Trying to add round-the-clock, year-round activity at a suburban football stadium

If the Chicago Bears are to move to the suburbs, the change would not just include a stadium: the land all around would be valuable and needed to generate the kind of revenues the team and community would hope for:

Photo by Juan Salamanca on Pexels.com

SoFi Stadium was built on the former site of Hollywood Park racetrack, presenting a solid comparison to Arlington Park. According to Noll, the reason SoFi Stadium is in position to be financially successful is the mixed-use development also being built on the property.

Noll believes a stand-alone stadium is no longer a realistic option for NFL franchises because a $5 billion stadium can’t be financed by eight football games a year and the random big-name concert. Year-round revenue must be part of the package…

Glendale city officials, for example, added residential neighborhoods to the area so the entertainment establishments would be frequented at night and on weekends when no game is in town. They added office space so workers would patronize the restaurants in the daytime and not take up parking at night.

“If you’re not able to capture benefit in a meaningful way outside of the football games, it’ll be an expensive proposition,” Phelps said. “We’re seeing tremendous growth in and around the stadium, kind of creating this sports and entertainment hub. I think that’s the future where these kinds of venues are going.”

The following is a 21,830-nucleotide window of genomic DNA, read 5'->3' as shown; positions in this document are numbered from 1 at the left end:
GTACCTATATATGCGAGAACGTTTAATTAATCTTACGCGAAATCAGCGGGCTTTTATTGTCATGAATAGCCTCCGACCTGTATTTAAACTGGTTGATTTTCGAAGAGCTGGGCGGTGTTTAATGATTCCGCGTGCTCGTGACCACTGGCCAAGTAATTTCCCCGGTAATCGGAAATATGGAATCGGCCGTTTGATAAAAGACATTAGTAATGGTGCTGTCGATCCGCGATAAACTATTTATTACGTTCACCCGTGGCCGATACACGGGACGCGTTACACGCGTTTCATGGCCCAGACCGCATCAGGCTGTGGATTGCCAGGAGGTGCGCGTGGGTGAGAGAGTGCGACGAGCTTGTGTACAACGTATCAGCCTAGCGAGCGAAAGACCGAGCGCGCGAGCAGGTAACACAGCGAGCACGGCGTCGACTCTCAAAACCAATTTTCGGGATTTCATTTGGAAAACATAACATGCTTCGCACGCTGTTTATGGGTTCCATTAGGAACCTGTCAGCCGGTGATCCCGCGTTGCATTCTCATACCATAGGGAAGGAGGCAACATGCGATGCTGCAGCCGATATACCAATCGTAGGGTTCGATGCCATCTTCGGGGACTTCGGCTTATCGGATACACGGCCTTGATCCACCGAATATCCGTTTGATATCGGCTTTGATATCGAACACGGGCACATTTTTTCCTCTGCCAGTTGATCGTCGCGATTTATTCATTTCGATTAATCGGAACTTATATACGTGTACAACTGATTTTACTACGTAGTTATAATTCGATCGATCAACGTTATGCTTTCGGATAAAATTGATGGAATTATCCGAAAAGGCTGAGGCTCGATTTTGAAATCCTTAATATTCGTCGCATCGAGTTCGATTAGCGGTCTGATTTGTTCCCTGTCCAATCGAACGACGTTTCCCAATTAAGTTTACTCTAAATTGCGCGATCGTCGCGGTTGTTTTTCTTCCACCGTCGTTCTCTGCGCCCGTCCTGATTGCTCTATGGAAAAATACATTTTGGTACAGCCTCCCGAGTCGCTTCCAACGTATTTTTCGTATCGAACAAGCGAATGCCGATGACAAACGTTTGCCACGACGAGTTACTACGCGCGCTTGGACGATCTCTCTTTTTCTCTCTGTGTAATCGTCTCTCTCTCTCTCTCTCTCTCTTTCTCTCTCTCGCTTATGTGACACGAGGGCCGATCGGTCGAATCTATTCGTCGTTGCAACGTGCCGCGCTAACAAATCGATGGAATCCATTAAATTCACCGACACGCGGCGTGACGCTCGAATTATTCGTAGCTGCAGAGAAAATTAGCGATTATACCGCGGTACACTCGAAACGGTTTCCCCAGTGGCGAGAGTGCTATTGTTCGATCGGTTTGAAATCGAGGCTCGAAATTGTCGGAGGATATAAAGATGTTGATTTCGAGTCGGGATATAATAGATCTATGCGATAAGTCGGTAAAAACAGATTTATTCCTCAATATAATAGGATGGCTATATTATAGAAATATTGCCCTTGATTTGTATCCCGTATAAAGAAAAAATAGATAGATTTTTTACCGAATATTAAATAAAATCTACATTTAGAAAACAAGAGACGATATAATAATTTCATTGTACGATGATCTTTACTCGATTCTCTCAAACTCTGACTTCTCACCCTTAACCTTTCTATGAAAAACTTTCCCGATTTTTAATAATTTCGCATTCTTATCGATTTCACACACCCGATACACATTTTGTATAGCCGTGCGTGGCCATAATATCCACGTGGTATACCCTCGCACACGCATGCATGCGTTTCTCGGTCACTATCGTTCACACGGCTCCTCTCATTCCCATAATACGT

Creating this sort of suburban entertainment center is a dream of many larger suburbs. Not only would this boost the status of the community, it would add jobs and tax revenues. Metropolitan areas only have so many stadiums and major revenue generators and this could be viewed as a once-in-a-lifetime opportunity (or gamble).

But, this would also be a major change. The article noted that this site in Arlington Heights is surrounded by residences; would a mixed-use area of denser housing, restaurants, and entertainment venues be welcomed? Can Arlington Heights go full[speed into such a project?

As the article notes, it could turn out poorly. There is a lot of money at play. Getting any taxpayer dollars involved could be a risk. It all could take time to develop fully into a true center for suburban football as opposed to a football stadium stuck in the middle of single-family homes near highways.

Given all the history of the Bears in the city, I would be more than 50% confident that they stay in Chicago. The allure of a new, large stadium that could serve other uses much of the years is incredibly appealing. There is money to be made in the suburbs. But, it would certainly be a change for all involved, including Chicago leaders who would have much to answer for if the Bears become the Chicagoland Bears.

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